UNIDENTIFIED MALE: Before 9/11, the biggest selling issue on the newsstand of Newsweek in history had been the week that Princess Diana died, particularly a big historic moments, people not only buy more magazines but they keep them. When we saw the three firefighters hoisting the flag at ground zero I said, "That would be a great image for the Newsweek cover. And combined with the line "God Bless America," that we could, you know I could imagine people saying, "I'm going to keep this, I'm going to keep this and show my children and my grandchildren, what happened on this day and how we bounced back."

It absolutely dwarfed any previous cover of Newsweek in terms of news stand sales, despite the fact that the image, people had seen the image every place else. UNIDENTIFIED MALE: The firefighters have never spoken, they've let the picture speak for themselves. The only time they've given interviews is for the print media and very rarely have allowed the camera in their lives. They think in terms of we, not me.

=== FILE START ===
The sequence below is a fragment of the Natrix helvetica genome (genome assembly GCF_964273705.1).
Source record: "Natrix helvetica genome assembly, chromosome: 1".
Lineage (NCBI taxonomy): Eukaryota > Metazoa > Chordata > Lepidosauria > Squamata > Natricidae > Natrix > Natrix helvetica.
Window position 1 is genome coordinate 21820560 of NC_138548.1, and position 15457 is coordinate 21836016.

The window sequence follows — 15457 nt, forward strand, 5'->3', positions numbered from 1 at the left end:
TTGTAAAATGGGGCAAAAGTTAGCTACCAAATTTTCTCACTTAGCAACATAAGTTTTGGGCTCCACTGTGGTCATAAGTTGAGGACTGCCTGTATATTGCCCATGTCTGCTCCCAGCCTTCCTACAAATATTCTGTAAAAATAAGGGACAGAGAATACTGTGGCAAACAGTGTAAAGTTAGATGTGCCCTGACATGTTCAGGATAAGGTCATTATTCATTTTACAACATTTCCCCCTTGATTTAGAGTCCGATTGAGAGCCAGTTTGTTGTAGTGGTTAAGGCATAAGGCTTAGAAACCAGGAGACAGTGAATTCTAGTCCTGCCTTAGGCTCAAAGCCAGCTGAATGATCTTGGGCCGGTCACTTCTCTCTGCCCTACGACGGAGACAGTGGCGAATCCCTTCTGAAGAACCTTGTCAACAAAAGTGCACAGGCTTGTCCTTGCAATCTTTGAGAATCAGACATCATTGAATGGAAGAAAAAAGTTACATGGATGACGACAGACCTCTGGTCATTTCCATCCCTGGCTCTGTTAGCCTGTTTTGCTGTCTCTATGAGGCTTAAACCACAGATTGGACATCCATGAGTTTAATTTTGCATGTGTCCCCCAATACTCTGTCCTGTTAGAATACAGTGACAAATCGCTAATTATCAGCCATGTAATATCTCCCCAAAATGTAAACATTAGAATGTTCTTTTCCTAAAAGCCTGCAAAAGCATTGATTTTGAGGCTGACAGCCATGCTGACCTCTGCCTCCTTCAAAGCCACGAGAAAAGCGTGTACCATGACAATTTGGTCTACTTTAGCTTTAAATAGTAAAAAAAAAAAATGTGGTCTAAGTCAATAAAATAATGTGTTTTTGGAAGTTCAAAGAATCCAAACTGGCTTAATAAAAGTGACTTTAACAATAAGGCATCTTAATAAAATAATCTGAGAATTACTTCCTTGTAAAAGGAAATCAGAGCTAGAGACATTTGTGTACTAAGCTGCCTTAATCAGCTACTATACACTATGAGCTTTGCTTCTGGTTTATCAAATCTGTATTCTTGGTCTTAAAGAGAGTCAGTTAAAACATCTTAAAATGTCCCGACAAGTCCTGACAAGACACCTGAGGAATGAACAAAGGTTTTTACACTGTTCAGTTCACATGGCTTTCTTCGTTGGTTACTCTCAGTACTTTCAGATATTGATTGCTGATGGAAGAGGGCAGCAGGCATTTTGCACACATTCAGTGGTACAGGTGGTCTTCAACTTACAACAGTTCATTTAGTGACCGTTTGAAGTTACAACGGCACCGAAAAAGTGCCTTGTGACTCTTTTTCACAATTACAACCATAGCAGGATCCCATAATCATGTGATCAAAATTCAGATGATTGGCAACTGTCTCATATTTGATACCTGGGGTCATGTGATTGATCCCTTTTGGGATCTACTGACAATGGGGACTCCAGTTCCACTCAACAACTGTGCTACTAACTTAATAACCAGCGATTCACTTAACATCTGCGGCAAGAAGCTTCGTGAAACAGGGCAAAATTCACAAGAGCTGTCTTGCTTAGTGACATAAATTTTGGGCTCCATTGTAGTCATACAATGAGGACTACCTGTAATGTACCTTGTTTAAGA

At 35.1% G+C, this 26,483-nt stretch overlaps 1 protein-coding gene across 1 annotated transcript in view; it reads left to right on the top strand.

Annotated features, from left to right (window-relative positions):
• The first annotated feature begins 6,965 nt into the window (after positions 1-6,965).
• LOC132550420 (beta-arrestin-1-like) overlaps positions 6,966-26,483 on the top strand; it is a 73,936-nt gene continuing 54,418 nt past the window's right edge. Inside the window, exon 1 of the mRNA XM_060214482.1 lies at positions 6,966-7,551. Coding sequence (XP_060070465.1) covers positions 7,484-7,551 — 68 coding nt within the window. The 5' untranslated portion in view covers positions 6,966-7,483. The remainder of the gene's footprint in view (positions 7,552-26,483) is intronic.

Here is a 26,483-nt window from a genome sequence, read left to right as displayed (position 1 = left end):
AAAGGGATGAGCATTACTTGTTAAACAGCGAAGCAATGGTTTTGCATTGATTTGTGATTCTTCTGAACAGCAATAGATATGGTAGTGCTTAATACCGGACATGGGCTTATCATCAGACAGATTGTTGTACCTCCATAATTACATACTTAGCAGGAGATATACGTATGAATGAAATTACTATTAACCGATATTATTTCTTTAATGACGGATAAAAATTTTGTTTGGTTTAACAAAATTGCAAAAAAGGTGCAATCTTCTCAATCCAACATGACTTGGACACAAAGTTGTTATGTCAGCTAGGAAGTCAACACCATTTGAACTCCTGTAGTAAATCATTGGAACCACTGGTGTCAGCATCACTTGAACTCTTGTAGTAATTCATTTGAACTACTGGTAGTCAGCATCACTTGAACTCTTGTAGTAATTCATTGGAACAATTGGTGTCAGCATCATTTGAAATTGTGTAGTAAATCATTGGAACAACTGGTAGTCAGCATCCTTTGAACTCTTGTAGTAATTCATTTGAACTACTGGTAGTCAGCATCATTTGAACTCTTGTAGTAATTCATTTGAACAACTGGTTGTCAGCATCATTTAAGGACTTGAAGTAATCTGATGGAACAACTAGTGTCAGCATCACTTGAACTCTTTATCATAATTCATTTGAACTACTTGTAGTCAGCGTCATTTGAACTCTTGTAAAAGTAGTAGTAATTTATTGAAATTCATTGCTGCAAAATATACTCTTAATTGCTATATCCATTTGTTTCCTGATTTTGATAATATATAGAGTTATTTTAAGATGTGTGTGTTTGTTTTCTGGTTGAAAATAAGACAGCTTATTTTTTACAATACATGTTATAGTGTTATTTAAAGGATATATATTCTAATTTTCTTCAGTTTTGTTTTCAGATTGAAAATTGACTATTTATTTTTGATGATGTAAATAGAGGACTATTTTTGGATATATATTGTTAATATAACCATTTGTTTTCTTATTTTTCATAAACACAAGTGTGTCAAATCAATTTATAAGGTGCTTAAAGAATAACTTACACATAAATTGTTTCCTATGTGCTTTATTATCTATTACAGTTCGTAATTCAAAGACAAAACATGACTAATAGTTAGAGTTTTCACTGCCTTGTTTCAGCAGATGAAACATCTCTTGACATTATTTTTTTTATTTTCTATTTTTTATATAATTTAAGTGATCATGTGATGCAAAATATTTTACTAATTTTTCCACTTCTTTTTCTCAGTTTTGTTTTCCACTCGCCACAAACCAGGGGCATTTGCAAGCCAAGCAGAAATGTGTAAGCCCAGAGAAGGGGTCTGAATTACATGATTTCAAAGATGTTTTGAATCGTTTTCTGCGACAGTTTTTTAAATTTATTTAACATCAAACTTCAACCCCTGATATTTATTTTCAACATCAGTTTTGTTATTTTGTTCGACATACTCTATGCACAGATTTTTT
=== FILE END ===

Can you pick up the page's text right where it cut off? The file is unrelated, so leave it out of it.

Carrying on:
UNIDENTIFIED MALE: That's what all firefighters (inaudible). So, to see these three firefighters do it, it said to me, this reflects all 11,000 and this is all 11,000 who would feel the same way.

UNIDENTIFIED MALE: For the photographer who took the picture Tom Franklin, it was sort of a bitter sweet thing. He became famous for taking this image, for capturing a moment and yet it wasn't his, it was the Bergen County Record that had the copyright. It was appropriated by, for all these different uses by all these different people.